At times like this it is difficult to pay much heed to the archaeological consequences of war. It seems a petty matter in the midst of such destruction. But it is also necessary to plan for the future. And this means thinking about the past. Archaeology will matter when thought will turn to the cause of reconstruction, as we must hope can soon be the case. Archaeology will be a consideration in the engineering of reconstruction, in rebuilding the country, and in reaffirming national pride and identity. Environmental issues will need to be addressed from the outset. The effects of war go far beyond the immediate, and the need to re-settle refugees will involve new construction work in a country dense with vulnerable archaeological sites.
But the war is also damaging historic sites more directly. The sites most immediately under threat are those in the south. A preliminary survey of archaeological resources in this area was undertaken in 2001, as part of a Cultural Resource Management scheme to accompany plans for the socio-economic regeneration of the newly ‘Liberated Areas’. This survey identified more than 300 features and sites, most of which were archaeological structures incorporated within the modern fabric of villages that are currently under attack. It seems inevitable that some of these archaeological features have been destroyed as whole villages are erased by Israeli bombs. The villages within which they were located occupy hilltop locations dominating the surrounding plain, and many have been in continuous occupation since prehistory.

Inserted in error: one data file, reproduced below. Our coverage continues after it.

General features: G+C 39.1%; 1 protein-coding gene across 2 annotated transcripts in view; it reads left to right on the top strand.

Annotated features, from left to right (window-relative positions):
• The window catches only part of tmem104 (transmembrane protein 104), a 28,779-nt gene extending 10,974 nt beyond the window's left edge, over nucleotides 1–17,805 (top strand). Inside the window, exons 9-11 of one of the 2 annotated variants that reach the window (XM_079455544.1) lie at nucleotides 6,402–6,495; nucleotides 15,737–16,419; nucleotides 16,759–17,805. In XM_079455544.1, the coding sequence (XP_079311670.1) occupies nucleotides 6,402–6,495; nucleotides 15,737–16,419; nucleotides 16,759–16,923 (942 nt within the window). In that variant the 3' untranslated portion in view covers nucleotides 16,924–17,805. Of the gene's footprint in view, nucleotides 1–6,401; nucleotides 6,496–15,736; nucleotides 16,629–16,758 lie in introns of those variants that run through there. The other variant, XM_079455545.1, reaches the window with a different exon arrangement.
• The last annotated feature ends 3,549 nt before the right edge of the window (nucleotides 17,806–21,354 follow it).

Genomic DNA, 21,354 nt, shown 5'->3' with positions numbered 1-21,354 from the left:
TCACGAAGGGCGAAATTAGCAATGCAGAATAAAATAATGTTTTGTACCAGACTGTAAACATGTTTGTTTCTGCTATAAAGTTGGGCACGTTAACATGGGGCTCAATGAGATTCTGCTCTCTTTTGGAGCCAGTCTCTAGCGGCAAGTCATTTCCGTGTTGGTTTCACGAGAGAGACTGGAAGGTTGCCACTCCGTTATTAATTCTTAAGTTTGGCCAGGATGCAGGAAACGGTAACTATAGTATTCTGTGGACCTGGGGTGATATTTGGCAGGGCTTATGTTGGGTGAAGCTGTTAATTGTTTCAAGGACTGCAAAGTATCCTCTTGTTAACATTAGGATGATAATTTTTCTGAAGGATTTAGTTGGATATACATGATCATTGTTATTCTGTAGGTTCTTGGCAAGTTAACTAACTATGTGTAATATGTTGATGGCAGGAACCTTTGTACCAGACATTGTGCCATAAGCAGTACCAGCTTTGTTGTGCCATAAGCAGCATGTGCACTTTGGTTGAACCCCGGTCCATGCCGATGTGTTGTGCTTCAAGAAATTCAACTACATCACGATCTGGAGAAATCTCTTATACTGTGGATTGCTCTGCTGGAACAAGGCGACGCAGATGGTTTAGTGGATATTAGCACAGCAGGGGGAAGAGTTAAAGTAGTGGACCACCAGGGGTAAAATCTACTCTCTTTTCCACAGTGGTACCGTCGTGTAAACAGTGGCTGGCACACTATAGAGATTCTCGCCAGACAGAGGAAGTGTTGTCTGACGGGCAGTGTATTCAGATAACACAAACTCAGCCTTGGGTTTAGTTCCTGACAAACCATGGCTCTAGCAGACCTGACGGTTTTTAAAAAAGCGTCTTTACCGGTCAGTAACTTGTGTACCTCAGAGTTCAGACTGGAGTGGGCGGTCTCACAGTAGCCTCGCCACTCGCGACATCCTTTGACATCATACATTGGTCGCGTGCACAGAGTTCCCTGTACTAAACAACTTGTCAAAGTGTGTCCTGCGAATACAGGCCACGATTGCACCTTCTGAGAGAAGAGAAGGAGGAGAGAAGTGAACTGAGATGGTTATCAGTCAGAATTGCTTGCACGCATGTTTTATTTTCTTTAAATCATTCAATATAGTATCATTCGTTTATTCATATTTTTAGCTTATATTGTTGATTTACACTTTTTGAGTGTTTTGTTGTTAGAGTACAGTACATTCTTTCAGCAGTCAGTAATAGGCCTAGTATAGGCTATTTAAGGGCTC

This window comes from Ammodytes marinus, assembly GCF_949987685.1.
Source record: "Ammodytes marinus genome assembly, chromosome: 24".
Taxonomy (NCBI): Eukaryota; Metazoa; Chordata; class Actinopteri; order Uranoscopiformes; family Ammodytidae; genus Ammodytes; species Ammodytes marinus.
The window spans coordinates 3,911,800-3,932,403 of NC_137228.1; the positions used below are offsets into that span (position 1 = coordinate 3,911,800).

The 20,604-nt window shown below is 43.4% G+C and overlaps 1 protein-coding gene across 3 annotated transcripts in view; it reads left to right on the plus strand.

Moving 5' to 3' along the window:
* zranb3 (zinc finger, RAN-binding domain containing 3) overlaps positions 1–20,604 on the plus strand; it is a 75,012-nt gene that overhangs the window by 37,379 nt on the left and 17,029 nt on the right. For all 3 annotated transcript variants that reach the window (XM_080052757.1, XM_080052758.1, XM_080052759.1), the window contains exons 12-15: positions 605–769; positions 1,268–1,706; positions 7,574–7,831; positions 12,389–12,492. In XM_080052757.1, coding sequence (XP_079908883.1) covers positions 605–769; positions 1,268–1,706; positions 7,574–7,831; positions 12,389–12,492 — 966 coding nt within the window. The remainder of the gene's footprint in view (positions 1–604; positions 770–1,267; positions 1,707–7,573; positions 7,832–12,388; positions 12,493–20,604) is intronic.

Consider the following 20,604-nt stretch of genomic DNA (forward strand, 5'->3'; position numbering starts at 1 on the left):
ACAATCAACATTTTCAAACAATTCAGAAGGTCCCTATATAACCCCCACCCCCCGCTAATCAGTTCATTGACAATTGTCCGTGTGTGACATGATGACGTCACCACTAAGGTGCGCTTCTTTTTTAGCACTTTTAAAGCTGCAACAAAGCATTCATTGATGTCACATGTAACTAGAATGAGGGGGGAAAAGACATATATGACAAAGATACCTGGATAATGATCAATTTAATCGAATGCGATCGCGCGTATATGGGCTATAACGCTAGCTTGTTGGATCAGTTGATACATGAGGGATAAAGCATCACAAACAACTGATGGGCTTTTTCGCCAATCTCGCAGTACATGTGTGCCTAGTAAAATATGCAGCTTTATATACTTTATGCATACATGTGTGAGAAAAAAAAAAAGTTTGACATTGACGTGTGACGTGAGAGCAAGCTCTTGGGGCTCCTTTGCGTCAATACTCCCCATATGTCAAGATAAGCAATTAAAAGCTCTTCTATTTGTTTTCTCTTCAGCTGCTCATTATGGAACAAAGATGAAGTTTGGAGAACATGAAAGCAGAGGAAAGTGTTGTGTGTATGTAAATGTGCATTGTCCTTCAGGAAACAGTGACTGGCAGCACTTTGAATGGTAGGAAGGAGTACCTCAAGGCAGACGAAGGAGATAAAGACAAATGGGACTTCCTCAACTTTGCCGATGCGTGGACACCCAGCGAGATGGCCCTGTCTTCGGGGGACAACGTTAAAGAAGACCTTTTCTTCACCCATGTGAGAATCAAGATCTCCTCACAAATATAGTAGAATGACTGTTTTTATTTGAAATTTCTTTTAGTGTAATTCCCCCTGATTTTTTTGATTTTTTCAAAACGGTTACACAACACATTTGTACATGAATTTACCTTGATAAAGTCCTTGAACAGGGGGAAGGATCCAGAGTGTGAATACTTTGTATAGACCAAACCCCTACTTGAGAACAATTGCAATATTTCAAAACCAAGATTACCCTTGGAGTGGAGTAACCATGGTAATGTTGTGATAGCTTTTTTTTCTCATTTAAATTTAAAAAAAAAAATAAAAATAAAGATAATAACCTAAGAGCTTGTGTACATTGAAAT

Such sites are also important places of worship. The re-use of cultic places and structures is a common phenomenon in the Levant, illustrated by the conversion of ancient and classical temples into churches in the Byzantine period and then into mosques and shrines during the Arab period. There is a wealth of archaeology here that has never been studied. The destruction of the villages of south Lebanon involves the destruction of Lebanon’s archaeological and architectural heritage. The human costs are greater, and the war is having a devastating effect on the intangible heritage of local tradition. Communities are separated, and it the village elders who are the least prepared to flee who are now being killed.
The World Heritage Sites at Tyre and Baalbek are also in the direct line of fire. Although the bombing has until now avoided the principal archaeological monuments, many fragile structures as well as wall paintings in the numerous hypogeums at Tyre are likely to have sustained damage. Bombs have fallen within 300m of the great temple at Baalbek, well within the limits of the Roman and Islamic town. Many of the modern buildings flattened in Tyre stand over archaeological remains – and clearance work here will have direct archaeological implications. Whilst the bombs in Beirut and Sidon have spared the historic centres, they create a situation in which the ongoing programmes of archaeological work and restoration have been interrupted and will be difficult to recommence.
The infrastructure targeted by the Israeli armed forces includes roads and bridges with ancient origins. An audit of the damage being done to bridges and viaducts is likely to reveal that important historic structures have been damaged or may become redundant in the process of repair. The Ottoman bridge at Arqa is one of those that have been destroyed.